Hamilton bike shop represents at National Bike Summit

Scott Truett and Dan Sepello, co-owners of Hamilton's Adventure Bikes & Boards, believe that the "near-perfect storm" compelling people to ride bikes has arrived. Truett recently traveled to Washington, DC to attend the National Bike Summit. There, he met with other bicycle advocates, visited the offices of New York State legislators, and pushed the hot topic of bicycling.

"We've got problems with childhood obesity, traffic congestion, parking issues, greenhouse gases, escalating fuel prices and an economy in a state of upheaval," said Truett. "Bikes aren't going to solve all our problems but they can sure make a difference."

For Truett, it is all about advocacy.

"I'd like to see more people riding, not because it's good for our business but because it's good for people," Truett said. He recalls the freedom and independence that came from his bicycle when he was a kid. "We had a different awareness of it then, but it's still joyful to ride my bike home to my apartment at the end of the day, a good way to burn off some energy, and still make decent time." He looks forward to May being celebrated as National Bike Month.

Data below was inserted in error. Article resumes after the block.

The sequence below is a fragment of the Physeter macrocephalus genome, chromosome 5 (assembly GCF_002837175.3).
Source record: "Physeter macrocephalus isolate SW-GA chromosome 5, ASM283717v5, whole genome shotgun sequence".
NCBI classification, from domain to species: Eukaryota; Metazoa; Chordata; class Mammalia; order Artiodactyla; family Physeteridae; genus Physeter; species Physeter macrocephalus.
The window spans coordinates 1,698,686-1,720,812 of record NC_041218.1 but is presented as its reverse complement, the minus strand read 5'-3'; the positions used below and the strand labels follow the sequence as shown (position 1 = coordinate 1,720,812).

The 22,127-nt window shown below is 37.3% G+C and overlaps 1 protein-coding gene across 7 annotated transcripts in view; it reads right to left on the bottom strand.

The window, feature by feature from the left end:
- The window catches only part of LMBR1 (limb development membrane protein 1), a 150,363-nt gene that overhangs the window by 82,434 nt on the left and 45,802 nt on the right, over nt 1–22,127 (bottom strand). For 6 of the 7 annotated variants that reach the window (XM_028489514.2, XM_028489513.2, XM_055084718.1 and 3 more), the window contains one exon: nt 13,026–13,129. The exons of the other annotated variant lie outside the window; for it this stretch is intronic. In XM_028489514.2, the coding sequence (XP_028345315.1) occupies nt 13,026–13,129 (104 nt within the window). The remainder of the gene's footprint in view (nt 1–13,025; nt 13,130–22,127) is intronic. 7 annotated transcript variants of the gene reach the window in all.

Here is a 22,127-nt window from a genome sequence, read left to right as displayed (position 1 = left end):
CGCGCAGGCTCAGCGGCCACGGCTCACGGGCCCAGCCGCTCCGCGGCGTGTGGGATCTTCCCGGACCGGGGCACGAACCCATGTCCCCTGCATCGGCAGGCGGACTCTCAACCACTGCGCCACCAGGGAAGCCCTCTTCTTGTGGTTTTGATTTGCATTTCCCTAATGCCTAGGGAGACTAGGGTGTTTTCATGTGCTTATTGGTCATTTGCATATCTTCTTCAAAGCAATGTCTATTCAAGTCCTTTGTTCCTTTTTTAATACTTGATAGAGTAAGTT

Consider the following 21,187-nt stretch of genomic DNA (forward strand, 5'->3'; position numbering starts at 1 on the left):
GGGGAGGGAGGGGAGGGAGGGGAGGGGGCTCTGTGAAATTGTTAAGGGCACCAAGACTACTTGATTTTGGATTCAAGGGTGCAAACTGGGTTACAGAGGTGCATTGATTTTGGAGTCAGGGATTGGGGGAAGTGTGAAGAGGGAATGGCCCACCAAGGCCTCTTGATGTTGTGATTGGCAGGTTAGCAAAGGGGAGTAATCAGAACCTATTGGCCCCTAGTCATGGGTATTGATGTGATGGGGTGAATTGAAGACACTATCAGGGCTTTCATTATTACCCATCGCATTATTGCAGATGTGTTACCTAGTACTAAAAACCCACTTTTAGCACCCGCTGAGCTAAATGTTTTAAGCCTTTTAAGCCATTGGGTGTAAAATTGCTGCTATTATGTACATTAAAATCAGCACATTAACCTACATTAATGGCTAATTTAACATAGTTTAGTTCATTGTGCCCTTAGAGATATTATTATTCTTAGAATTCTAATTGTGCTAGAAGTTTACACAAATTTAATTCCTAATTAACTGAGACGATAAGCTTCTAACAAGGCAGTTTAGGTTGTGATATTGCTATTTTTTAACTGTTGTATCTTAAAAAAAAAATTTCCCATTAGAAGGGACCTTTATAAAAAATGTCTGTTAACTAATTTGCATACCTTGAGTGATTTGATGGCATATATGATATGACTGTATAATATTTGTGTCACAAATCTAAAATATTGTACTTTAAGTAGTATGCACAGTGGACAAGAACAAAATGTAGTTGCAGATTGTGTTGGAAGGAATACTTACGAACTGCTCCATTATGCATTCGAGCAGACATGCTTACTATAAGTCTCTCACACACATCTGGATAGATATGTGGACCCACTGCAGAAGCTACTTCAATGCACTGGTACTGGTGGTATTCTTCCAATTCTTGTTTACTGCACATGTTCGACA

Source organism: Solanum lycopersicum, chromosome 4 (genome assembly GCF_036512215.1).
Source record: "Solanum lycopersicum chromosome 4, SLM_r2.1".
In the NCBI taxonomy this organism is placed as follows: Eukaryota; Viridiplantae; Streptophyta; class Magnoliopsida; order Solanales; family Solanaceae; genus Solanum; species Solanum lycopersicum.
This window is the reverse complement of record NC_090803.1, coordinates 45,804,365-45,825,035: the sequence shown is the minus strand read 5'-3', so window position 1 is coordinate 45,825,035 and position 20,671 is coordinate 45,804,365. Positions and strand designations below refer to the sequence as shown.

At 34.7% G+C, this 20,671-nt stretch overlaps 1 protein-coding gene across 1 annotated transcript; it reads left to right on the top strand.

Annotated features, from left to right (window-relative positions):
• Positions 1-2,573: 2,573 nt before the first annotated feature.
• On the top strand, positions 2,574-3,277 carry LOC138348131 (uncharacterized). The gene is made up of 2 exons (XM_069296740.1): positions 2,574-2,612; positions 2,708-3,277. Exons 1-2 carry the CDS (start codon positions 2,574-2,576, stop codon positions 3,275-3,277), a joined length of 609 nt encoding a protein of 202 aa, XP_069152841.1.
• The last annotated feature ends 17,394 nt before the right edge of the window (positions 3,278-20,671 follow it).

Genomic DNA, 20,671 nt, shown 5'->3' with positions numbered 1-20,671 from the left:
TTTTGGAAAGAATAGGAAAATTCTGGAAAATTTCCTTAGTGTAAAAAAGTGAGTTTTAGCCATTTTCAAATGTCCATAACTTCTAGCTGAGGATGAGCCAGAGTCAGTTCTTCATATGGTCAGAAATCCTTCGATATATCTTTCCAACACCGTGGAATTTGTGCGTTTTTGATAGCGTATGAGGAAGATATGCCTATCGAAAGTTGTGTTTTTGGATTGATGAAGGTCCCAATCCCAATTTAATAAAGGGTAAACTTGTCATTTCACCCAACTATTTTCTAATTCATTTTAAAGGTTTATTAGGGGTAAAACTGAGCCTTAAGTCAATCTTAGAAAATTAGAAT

From March 10 through 13, nearly 600 like-minded individuals -- bike shop owners, bike and accessory manufacturers, trail coordinators, and others involved in the bicycling industry -- gathered at the National Bike Summit sponsored by the American League of Bicyclists and Bikes Belong, among a host of other organizations, in the nation's capital. The summit offered opportunities for advocates to learn what bicycling programs around the country are accomplishing, to support legislation to improve cycling as an alternative transportation and also to promote safety and funding for cycling programs. More than a dozen attendees were from New York State, mostly representing New York City. Delegates from around the world shared stories about bicycle programs, with a notable representative from Denmark talking about Copenhagen's goal to increase their current bike commuting from 36 to 50 percent. In Copenhagen, the infrastructure is well established, bike riders have rights and safety protection, and even traffic lights are timed at 12 mph allowing bikes to breeze through. Various cities across the US have also received recognition for various levels of bike-supportiveness.

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